University of Florida

Home > Planting trees > Transporting trees to the landcape

Transporting trees to the landscape

trees in containers

Shipping issues

Root balls are fragile and should be handled carefully. Those in hard plastic containers or boxes are most resistant to abusive handling; those in soft, fabric containers and balled-in-burlap are most sensitive. Since picking the tree up by the trunk could strip the bark, carry or lift it by the root ball if possible. NEVER drop the tree because this will disrupt contact between fine roots and soil.

Tie trees securely to the truck so they do not roll around during transport. Rolling or other movement during shipping can crack the root ball and break roots. Trees transported on open trucks loose more water than those shipped in a closed truck and can come to the planting site in poor condition unless appropriately covered during transport. The cover should be tightly secured so air moves over the cover and does not penetrate under it. Never transport trees uncovered; this can reduce its ability to survive planting. Be sure trees are irrigated just prior to shipping to help minimize desiccation.

Do not allow closed trucks to remain standing in the sun unless they are air conditioned. Trees could be injured if the temperature inside the truck is maintained at more than about 100 F.

Some nurseries shrink-wrap black plastic (see photo below right) around the outside of the root ball prior to transporting. In addition to helping hold the ball together, this practice appears to reduce water loss from the tree and root ball during transport to the planting site.

Recent studies show that trees come to the job site with less water stress than those without plastic (Gilman, 1995). Once they reach the planting site, do not let clear plastic-covered root balls remain in the sun. Keep them in the shade or remove the plastic to prevent temperatures in the root ball from reaching lethal levels. Plastic must be completely removed prior to planting.

Prior to shipping, some nursery operators routinely spray trees with an antidesiccant (sometimes referred to as antitranspirants). Some of these reduce water loss during shipping and increase survival (Englert et al, 1993), but could hinder photosynthesis for several weeks after planting. This could lengthen the period of establishment by slowing root growth.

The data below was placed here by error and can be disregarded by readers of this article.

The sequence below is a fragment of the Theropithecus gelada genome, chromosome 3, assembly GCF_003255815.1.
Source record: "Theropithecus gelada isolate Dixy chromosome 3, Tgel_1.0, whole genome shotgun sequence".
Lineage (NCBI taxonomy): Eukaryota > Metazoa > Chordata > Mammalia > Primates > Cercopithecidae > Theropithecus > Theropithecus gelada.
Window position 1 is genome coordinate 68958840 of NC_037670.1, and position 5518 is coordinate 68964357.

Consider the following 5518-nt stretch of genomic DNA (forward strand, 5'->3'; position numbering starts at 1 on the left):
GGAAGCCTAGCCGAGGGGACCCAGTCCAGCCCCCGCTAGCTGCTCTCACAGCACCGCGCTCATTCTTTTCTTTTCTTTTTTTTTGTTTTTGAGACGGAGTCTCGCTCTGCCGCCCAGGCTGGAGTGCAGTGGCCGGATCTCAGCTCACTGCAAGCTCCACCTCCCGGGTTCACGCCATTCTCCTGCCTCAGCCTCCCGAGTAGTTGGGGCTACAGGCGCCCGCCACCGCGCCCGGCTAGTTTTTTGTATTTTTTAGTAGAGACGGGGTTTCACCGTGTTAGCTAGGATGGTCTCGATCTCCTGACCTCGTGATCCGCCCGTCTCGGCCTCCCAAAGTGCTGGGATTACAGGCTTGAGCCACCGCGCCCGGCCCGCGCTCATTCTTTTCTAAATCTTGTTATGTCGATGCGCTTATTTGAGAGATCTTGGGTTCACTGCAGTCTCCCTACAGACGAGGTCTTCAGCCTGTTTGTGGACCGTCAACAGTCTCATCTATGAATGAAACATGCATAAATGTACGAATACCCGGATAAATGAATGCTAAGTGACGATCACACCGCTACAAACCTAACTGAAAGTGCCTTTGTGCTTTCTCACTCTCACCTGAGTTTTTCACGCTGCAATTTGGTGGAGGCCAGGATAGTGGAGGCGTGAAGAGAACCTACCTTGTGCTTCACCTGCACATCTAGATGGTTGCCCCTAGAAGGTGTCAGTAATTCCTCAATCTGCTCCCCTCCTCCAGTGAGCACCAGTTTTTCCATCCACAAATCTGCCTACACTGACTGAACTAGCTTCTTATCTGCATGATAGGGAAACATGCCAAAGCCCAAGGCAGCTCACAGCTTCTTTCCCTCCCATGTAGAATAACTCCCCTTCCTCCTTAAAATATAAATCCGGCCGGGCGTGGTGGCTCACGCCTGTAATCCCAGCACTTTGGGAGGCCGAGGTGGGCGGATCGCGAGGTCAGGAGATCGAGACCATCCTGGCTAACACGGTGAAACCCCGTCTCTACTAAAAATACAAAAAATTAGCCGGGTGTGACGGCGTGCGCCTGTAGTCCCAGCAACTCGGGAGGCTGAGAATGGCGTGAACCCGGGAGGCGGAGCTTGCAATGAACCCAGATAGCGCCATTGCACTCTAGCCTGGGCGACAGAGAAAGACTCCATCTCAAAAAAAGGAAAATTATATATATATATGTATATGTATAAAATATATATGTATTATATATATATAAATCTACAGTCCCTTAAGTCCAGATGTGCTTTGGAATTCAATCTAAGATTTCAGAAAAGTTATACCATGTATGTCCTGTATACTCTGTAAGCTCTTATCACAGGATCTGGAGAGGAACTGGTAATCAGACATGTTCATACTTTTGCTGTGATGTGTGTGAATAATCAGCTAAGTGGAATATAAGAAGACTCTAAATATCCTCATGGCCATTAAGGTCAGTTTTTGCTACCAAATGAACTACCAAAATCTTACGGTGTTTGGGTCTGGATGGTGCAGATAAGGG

Most horticulturists find that antidesiccants provide no benefit to survival except for certain species during certain times of the year (Harris and Bassuk, 1995). With careful handling and proper aftercare, antidesiccants probably are not routinely needed, however more research will be welcomed in this area.

Branches normally are tied together close to the trunk to prevent breakage during shipping on certain species. They can be secured with string, plastic straps, fabric and other material.black plastic around tree root balls

Holding area at planting site

It is best to plant trees the day they arrive at the planting site if at all possible. If trees can not be planted for an hour or two, irrigate them as soon as they are inspected and unloaded from the truck. Trees left out and not planted can deteriorate in quality quickly when not properly cared for.

If trees can not be planted the day they arrive at the planting site, establish a holding area at the site. The holding area should be as shaded as possible and away from the wind. It should also have provisions for irrigation. This area should be setup prior to bringing trees to the planting site.

As soon as B&B trees arrive in the holding area, cover the sides of the root balls with soil, compost, mulch, saw dust or other organic matter to help prevent root desiccation. This also helps irrigation water penetrate the root ball. Do not cover the top since this could restrict the flow of irrigation into the root ball.

Trees in containers should remain in the upright position so irrigation water can seep into the root ball. Group them close together to provide mutual shading of the root balls since direct sun hitting the side of the container often increases temperatures inside the root ball to lethal levels. Roots can die in a matter of hours so prompt action is essential. Root systems on bare root trees should be covered with moist sphagnum or other moisture holding material and kept out of the wind and sun to help keep them alive.

Unless trees will be stored in the complete shade, do not cover root balls or trees with any type of clear plastic since this could increase temperature to lethal levels. Irrigate trees in the holding area as they were in the nursery.